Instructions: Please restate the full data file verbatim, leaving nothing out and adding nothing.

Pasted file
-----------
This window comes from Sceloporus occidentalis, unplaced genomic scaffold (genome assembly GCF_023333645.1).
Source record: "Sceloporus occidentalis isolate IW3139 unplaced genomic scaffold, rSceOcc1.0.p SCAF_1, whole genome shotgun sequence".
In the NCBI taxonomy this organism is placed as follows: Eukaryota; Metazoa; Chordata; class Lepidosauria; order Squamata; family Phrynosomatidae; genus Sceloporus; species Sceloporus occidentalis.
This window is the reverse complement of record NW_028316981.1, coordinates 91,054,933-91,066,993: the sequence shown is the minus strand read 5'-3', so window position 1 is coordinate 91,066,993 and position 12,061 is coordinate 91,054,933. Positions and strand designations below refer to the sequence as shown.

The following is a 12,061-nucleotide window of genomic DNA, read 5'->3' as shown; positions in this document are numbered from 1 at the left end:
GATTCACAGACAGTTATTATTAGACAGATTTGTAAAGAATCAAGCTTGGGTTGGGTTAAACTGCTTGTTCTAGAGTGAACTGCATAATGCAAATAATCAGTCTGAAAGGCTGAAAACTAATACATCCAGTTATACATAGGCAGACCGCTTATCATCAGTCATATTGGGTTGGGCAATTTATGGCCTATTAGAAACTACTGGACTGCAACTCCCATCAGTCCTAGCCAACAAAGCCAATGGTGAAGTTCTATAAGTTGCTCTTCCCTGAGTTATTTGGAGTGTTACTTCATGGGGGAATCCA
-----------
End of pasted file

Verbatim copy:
This window comes from Sceloporus occidentalis, unplaced genomic scaffold (genome assembly GCF_023333645.1).
Source record: "Sceloporus occidentalis isolate IW3139 unplaced genomic scaffold, rSceOcc1.0.p SCAF_1, whole genome shotgun sequence".
In the NCBI taxonomy this organism is placed as follows: Eukaryota; Metazoa; Chordata; class Lepidosauria; order Squamata; family Phrynosomatidae; genus Sceloporus; species Sceloporus occidentalis.
This window is the reverse complement of record NW_028316981.1, coordinates 91,054,933-91,066,993: the sequence shown is the minus strand read 5'-3', so window position 1 is coordinate 91,066,993 and position 12,061 is coordinate 91,054,933. Positions and strand designations below refer to the sequence as shown.

The following is a 12,061-nucleotide window of genomic DNA, read 5'->3' as shown; positions in this document are numbered from 1 at the left end:
GATTCACAGACAGTTATTATTAGACAGATTTGTAAAGAATCAAGCTTGGGTTGGGTTAAACTGCTTGTTCTAGAGTGAACTGCATAATGCAAATAATCAGTCTGAAAGGCTGAAAACTAATACATCCAGTTATACATAGGCAGACCGCTTATCATCAGTCATATTGGGTTGGGCAATTTATGGCCTATTAGAAACTACTGGACTGCAACTCCCATCAGTCCTAGCCAACAAAGCCAATGGTGAAGTTCTATAAGTTGCTCTTCCCTGAGTTATTTGGAGTGTTACTTCATGGGGGAATCCA